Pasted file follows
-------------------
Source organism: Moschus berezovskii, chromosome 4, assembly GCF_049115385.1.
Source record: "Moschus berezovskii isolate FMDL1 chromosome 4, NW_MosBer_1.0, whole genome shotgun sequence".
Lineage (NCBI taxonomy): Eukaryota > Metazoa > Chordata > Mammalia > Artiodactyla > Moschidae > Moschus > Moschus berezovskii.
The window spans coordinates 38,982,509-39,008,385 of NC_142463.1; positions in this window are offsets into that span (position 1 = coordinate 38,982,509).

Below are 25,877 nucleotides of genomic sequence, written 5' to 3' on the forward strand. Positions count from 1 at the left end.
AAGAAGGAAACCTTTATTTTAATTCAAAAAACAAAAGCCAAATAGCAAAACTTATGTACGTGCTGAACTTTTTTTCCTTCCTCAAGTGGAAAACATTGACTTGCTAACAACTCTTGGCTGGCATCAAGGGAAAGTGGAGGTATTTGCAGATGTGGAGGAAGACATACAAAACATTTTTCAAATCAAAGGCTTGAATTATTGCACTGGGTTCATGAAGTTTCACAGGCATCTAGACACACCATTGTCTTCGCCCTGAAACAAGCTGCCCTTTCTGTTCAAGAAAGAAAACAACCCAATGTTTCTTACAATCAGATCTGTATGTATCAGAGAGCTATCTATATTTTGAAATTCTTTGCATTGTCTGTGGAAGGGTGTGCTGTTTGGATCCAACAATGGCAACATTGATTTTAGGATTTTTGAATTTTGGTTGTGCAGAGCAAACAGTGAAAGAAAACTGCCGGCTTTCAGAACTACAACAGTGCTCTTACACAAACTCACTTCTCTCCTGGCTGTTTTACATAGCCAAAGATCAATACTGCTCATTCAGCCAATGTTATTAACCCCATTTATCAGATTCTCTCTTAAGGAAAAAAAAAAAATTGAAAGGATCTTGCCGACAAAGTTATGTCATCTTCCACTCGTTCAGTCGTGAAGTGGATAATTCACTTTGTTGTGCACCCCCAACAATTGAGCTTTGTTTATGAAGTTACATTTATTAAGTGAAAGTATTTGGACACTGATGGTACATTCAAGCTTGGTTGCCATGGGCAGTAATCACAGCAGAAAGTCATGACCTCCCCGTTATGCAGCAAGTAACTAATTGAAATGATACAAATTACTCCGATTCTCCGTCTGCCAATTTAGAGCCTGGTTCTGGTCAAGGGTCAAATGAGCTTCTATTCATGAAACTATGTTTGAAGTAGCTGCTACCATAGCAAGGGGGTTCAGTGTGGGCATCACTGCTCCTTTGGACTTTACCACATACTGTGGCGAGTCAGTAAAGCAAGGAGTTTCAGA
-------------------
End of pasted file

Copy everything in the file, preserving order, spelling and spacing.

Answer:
Source organism: Moschus berezovskii, chromosome 4, assembly GCF_049115385.1.
Source record: "Moschus berezovskii isolate FMDL1 chromosome 4, NW_MosBer_1.0, whole genome shotgun sequence".
Lineage (NCBI taxonomy): Eukaryota > Metazoa > Chordata > Mammalia > Artiodactyla > Moschidae > Moschus > Moschus berezovskii.
The window spans coordinates 38,982,509-39,008,385 of NC_142463.1; positions in this window are offsets into that span (position 1 = coordinate 38,982,509).

Below are 25,877 nucleotides of genomic sequence, written 5' to 3' on the forward strand. Positions count from 1 at the left end.
AAGAAGGAAACCTTTATTTTAATTCAAAAAACAAAAGCCAAATAGCAAAACTTATGTACGTGCTGAACTTTTTTTCCTTCCTCAAGTGGAAAACATTGACTTGCTAACAACTCTTGGCTGGCATCAAGGGAAAGTGGAGGTATTTGCAGATGTGGAGGAAGACATACAAAACATTTTTCAAATCAAAGGCTTGAATTATTGCACTGGGTTCATGAAGTTTCACAGGCATCTAGACACACCATTGTCTTCGCCCTGAAACAAGCTGCCCTTTCTGTTCAAGAAAGAAAACAACCCAATGTTTCTTACAATCAGATCTGTATGTATCAGAGAGCTATCTATATTTTGAAATTCTTTGCATTGTCTGTGGAAGGGTGTGCTGTTTGGATCCAACAATGGCAACATTGATTTTAGGATTTTTGAATTTTGGTTGTGCAGAGCAAACAGTGAAAGAAAACTGCCGGCTTTCAGAACTACAACAGTGCTCTTACACAAACTCACTTCTCTCCTGGCTGTTTTACATAGCCAAAGATCAATACTGCTCATTCAGCCAATGTTATTAACCCCATTTATCAGATTCTCTCTTAAGGAAAAAAAAAAAATTGAAAGGATCTTGCCGACAAAGTTATGTCATCTTCCACTCGTTCAGTCGTGAAGTGGATAATTCACTTTGTTGTGCACCCCCAACAATTGAGCTTTGTTTATGAAGTTACATTTATTAAGTGAAAGTATTTGGACACTGATGGTACATTCAAGCTTGGTTGCCATGGGCAGTAATCACAGCAGAAAGTCATGACCTCCCCGTTATGCAGCAAGTAACTAATTGAAATGATACAAATTACTCCGATTCTCCGTCTGCCAATTTAGAGCCTGGTTCTGGTCAAGGGTCAAATGAGCTTCTATTCATGAAACTATGTTTGAAGTAGCTGCTACCATAGCAAGGGGGTTCAGTGTGGGCATCACTGCTCCTTTGGACTTTACCACATACTGTGGCGAGTCAGTAAAGCAAGGAGTTTCAGA